• font size decrease font size decrease font size increase font size increase font size
  • Print

Hillary Clinton and President Barack Obama arrive after traveling together aboard Air Force One for a joint campaign event in Charlotte, N.C., July 5, 2016. Lifting a cloud hanging over her presidential campaign, the FBI announced Tuesday that it would not recommend criminal charges over Clinton's use of a personal email server while serving as Obama's secretary of state. (Doug Mills / The New York Times)Hillary Clinton and President Barack Obama arrive after traveling together aboard Air Force One for a joint campaign event in Charlotte, North Carolina, July 5, 2016. Lifting a cloud hanging over her presidential campaign, the FBI announced that it would not recommend criminal charges over Clinton's use of a personal email server while serving as Obama's secretary of state. (Photo: Doug Mills / The New York Times)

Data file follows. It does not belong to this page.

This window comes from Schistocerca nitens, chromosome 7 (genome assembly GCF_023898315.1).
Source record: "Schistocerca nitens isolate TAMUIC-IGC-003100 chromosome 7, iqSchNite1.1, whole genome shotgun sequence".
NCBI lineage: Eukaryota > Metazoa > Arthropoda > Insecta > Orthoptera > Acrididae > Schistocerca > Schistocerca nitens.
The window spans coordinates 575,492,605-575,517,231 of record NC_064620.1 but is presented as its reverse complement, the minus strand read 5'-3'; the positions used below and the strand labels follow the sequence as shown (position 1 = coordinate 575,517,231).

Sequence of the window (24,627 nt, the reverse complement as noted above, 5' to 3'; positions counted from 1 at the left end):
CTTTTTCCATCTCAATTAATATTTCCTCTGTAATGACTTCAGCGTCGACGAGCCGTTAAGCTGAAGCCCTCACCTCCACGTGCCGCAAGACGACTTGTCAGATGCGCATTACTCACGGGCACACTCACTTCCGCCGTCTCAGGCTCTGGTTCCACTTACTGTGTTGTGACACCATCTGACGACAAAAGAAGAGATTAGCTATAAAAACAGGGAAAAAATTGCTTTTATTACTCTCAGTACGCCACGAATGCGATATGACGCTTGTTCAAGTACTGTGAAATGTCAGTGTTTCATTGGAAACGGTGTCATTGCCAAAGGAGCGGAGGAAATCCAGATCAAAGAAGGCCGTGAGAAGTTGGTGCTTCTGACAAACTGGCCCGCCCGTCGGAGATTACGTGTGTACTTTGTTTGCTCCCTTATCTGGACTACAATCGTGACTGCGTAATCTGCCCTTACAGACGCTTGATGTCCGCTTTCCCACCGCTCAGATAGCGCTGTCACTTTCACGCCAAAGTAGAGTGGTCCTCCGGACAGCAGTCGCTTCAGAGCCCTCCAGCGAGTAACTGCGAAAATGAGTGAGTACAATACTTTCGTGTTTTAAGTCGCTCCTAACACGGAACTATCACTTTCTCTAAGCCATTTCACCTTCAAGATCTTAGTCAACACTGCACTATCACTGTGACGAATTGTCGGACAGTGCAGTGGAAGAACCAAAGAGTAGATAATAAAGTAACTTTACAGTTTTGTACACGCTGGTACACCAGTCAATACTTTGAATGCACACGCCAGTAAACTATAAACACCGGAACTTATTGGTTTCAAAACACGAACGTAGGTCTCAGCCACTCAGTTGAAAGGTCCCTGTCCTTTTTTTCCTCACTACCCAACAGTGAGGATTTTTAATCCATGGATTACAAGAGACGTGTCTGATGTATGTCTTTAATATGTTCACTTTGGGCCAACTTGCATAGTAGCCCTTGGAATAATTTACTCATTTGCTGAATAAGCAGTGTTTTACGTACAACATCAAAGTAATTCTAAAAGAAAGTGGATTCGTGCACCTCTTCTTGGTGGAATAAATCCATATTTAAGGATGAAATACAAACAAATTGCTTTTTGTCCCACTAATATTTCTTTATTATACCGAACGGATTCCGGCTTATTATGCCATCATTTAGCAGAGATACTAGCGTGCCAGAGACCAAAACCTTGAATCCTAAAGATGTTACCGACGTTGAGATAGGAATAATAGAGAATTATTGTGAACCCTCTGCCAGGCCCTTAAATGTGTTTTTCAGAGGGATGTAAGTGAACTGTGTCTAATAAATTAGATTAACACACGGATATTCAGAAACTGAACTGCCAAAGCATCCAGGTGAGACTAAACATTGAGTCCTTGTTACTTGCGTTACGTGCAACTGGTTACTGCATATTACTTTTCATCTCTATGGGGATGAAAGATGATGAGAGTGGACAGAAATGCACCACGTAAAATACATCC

FBI Director James Comey stated on Tuesday his that agency is not recommending for any criminal charges to be brought against Democratic presidential candidate Hillary Clinton for her use of a private email server while Secretary of State.

Though sparing Clinton of formal charges, Comey did put forward a scathing rebuke of her email practices as the nation's top diplomat.

"Although we did not find clear evidence that Secretary Clinton or her colleagues intended to violate laws governing the handling of classified information, there is evidence that they were extremely careless in their handling of very sensitive information," the FBI chief told reporters.

He revealed that investigators discovered 52 email chains running through Clinton's insecure server that contained classified information. That included eight threads with "top secret" information, 36 with a "secret" designation, and eight with classified info.